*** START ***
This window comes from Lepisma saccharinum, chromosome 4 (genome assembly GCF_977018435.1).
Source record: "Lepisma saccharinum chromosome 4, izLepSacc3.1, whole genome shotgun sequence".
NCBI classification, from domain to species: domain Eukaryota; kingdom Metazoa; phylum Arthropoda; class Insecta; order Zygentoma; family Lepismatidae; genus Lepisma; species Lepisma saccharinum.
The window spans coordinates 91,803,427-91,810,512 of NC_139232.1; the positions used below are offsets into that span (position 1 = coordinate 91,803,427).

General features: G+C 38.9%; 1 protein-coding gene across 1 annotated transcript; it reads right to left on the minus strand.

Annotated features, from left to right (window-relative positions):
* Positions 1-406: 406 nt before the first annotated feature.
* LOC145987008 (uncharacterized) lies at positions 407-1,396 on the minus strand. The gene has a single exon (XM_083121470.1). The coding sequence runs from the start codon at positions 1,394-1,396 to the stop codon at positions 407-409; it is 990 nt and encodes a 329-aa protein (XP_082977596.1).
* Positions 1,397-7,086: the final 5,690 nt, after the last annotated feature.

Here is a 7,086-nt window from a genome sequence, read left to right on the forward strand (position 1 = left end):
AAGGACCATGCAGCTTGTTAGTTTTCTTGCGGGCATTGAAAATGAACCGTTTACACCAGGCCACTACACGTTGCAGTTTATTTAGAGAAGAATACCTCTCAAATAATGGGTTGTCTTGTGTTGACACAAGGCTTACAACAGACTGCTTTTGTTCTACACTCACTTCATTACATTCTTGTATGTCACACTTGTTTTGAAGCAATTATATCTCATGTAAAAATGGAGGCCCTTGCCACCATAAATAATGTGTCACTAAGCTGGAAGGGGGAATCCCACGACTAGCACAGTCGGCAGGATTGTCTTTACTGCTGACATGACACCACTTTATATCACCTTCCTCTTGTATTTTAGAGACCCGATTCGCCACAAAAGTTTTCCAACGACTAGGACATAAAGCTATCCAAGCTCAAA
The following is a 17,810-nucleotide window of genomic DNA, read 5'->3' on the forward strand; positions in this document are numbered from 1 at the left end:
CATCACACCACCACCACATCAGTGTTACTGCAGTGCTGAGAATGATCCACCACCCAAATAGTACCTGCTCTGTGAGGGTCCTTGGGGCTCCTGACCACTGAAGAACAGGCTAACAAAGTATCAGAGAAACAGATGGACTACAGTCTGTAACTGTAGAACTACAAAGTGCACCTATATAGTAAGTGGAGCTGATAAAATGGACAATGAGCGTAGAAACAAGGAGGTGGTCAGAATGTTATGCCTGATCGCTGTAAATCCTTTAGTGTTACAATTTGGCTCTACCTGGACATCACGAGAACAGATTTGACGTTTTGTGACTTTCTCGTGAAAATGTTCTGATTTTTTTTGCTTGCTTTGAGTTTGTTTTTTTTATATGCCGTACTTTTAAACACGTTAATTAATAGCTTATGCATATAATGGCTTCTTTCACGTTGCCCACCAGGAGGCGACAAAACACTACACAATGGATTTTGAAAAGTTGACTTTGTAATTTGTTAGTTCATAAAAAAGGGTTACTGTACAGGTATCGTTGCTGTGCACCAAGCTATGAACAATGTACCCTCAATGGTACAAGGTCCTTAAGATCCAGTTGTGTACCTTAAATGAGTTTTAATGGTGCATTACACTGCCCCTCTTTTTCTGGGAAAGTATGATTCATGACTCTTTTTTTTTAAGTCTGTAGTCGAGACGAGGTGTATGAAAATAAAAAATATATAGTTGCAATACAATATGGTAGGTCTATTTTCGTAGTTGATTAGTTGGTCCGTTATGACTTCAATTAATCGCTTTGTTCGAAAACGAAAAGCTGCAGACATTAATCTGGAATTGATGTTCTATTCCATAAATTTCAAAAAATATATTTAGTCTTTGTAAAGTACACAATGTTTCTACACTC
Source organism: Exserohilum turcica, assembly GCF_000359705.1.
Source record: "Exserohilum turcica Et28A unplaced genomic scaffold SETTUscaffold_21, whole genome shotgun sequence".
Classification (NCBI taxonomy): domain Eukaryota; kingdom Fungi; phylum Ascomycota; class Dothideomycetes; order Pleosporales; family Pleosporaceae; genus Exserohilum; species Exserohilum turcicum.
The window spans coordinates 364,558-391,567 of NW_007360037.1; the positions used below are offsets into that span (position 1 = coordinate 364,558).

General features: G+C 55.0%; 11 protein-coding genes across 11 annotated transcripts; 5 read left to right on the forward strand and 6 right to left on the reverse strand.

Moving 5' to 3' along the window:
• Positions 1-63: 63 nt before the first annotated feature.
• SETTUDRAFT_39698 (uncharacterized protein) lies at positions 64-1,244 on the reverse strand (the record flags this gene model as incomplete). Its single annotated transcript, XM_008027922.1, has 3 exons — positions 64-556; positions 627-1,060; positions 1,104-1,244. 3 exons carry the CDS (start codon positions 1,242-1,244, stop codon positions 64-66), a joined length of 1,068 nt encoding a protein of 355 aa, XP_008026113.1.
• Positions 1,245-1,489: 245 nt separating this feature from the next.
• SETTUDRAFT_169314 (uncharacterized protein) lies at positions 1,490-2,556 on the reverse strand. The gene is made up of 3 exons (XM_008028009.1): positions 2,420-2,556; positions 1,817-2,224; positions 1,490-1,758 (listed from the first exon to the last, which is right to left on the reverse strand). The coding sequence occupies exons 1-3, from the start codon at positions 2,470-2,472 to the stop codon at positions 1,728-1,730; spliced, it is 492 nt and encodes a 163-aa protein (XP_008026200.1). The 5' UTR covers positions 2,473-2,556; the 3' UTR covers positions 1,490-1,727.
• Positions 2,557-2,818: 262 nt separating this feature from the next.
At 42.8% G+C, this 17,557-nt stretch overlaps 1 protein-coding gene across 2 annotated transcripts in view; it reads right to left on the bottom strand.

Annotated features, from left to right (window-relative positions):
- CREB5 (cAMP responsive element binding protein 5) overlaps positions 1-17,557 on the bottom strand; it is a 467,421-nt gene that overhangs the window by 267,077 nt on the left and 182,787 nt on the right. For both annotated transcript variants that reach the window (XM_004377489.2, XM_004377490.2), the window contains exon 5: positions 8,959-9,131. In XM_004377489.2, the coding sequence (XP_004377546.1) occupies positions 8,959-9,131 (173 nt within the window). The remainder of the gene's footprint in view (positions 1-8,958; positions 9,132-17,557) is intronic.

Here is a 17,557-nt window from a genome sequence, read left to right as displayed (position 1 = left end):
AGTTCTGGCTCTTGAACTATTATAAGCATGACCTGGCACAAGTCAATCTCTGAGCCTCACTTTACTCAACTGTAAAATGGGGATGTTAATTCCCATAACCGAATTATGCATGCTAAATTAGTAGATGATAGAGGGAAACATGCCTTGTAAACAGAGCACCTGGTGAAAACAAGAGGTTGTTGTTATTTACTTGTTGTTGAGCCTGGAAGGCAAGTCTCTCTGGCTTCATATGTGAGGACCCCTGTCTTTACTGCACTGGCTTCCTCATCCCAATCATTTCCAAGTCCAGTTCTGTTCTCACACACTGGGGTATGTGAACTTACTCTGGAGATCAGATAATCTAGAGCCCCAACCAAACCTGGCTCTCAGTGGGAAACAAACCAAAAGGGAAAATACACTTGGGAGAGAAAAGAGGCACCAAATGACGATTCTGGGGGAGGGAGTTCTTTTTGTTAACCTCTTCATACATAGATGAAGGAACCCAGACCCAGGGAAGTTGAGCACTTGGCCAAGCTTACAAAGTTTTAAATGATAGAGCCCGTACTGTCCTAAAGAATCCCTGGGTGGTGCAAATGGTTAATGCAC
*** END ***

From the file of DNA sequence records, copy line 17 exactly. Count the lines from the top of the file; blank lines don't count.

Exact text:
The window spans coordinates 364,558-391,567 of NW_007360037.1; the positions used below are offsets into that span (position 1 = coordinate 364,558).